II.

To prove misdemeanor sexual abuse, the government must prove the defendant (1) committed a "sexual act" or "sexual contact"; (2) intended to abuse, humiliate, harass, degrade, or arouse or gratify the sexual desire of any person;*fn4 and (3) "knew or should have known that he or she did not have the complainant's permission to engage in the sexual act or sexual contact." Mungo v. United States, 772 A.2d 240, 245 (D.C. 2001) (citing CRIMINAL JURY INSTRUCTIONS FOR THE DISTRICT OF COLUMBIA, No. 4.60A (4th ed. 1993 & Supp. 1996)). The element of intent may be shown by virtue of touching or attempting to touch a complainant's private area. For the attempt offense of misdemeanor sexual abuse, the government must prove the defendant (1) intended to commit the crime, and (2) committed an overt act towards completion of the crime that (3) came within "dangerous proximity" of completing the crime." Jones v. United States, 386 A.2d 308, 312 (D.C. 1978); see also CRIMINAL JURY INSTRUCTIONS FOR THE DISTRICT OF COLUMBIA, No. 4.04. Of course, a defendant may be charged with an attempted offense even if the evidence shows he completed the offense. See Evans v. United States, 779 A.2d 891, 894 (D.C. 2001).

We noted in Alfaro v. United States, 859 A.2d 149 (D.C. 2004), that in this jurisdiction, although there are three forms of simple assault, we follow the common law concept of that offense. 859 A.2d at 156. Thus, an assault may be committed by doing an unlawful act with the general intent to do so, or by the attempt to do the act with the present ability to complete it. See Beausoliel v. United States, 71 App. D.C. 111, 115, 107 F.2d 292, 296 n.14 (1939). Simple assault in the form of a non-violent sexual touching requires the government to prove (1) the defendant committed (or attempted to commit) a sexual touching on another person; (2) the defendant did so voluntarily, on purpose, and not by mistake or accident; and (3) the other person did not consent to the touching. See Mungo, supra, 772 A.2d at 246; Beausoliel, 71 App. D.C. at 115, 107 F.2d at 296.

This case raises a narrow question: whether an accused may be sentenced (or punished) for both simple assault (unlawful sexual touching) and attempt misdemeanor sexual abuse where the offenses arose out of the same incident. Of course an inquiry of this nature leads to consideration of the protection afforded by the Double Jeopardy Clause. See Alfaro, 859 A.2d at 155. Applying the familiar test in Blockburger v. United States, 284 U.S. 299 (1932), to determine whether two different offenses are legally the same, we ask whether the elements of each offense, when compared, requires the proof of an element which the other does not. 284 U.S. at 304. If each offense has an element the other does not, then they are not the same offense. Id. We perceive no jeopardy concern here.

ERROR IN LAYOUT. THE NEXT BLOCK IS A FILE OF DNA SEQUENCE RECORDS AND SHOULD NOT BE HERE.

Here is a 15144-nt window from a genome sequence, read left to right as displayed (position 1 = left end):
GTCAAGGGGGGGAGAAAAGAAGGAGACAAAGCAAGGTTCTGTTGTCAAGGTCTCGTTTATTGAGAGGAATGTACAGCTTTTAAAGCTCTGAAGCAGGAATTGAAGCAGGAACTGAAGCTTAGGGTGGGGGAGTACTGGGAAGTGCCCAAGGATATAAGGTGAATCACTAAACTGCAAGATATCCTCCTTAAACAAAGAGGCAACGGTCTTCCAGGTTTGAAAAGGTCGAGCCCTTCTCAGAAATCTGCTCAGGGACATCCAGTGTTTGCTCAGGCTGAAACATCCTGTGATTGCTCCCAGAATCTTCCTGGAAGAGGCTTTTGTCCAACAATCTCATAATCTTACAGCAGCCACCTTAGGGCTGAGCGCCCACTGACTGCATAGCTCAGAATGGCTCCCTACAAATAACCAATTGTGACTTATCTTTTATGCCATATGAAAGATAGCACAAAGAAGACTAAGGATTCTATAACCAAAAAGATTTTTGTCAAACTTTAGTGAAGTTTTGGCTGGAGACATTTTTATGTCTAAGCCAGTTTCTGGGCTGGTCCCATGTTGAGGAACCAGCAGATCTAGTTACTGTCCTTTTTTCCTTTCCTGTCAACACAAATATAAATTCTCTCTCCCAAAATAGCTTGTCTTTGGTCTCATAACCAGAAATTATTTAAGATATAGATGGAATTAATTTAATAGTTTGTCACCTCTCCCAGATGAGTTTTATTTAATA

In this instance, it is apparent that simple assault requires an unlawful sexual touching with an intent to do so, or the attempt to touch with the present ability to complete the act. By comparison, attempt misdemeanor sexual abuse requires an intent to accomplish a sexual touching, with an overt act that comes within close proximity of completion. Lastly, the actor must have an additional mens rea "to abuse, humiliate, harass, degrade, or arouse or gratify the sexual desire of any person." D.C. Code § 22-4101 (8)-(9); Mungo, supra, 772 A.2d at 246. In Mungo we held that simple assault is the lesser-included offense of the completed offense, misdemeanor sexual abuse. Mungo, supra, 772 A.2d at 246. This simply means that the elements of the lesser offense are a subset of the greater one. Alfaro, supra, 859 A.2d at 155. Here the crime of attempt misdemeanor sexual abuse requires proof of all the elements of simple assault (including an attempted assault), and requires the additional mens rea which the latter does not.*fn5 We therefore conclude that simple assault is a lesser-included offense of attempt misdemeanor sexual abuse.*fn6 See Lee v. United States, 668 A.2d 822, 827 (D.C. 1995) (holding that the penalty for a lesser-included offense need not be lower, and may be even higher, than for the greater offense).

Accordingly, we remand with instructions to the trial court to vacate the charges for either attempt misdemeanor sexual abuse or simple assault and for re-sentencing consistent with the charges that remain.

So ordered.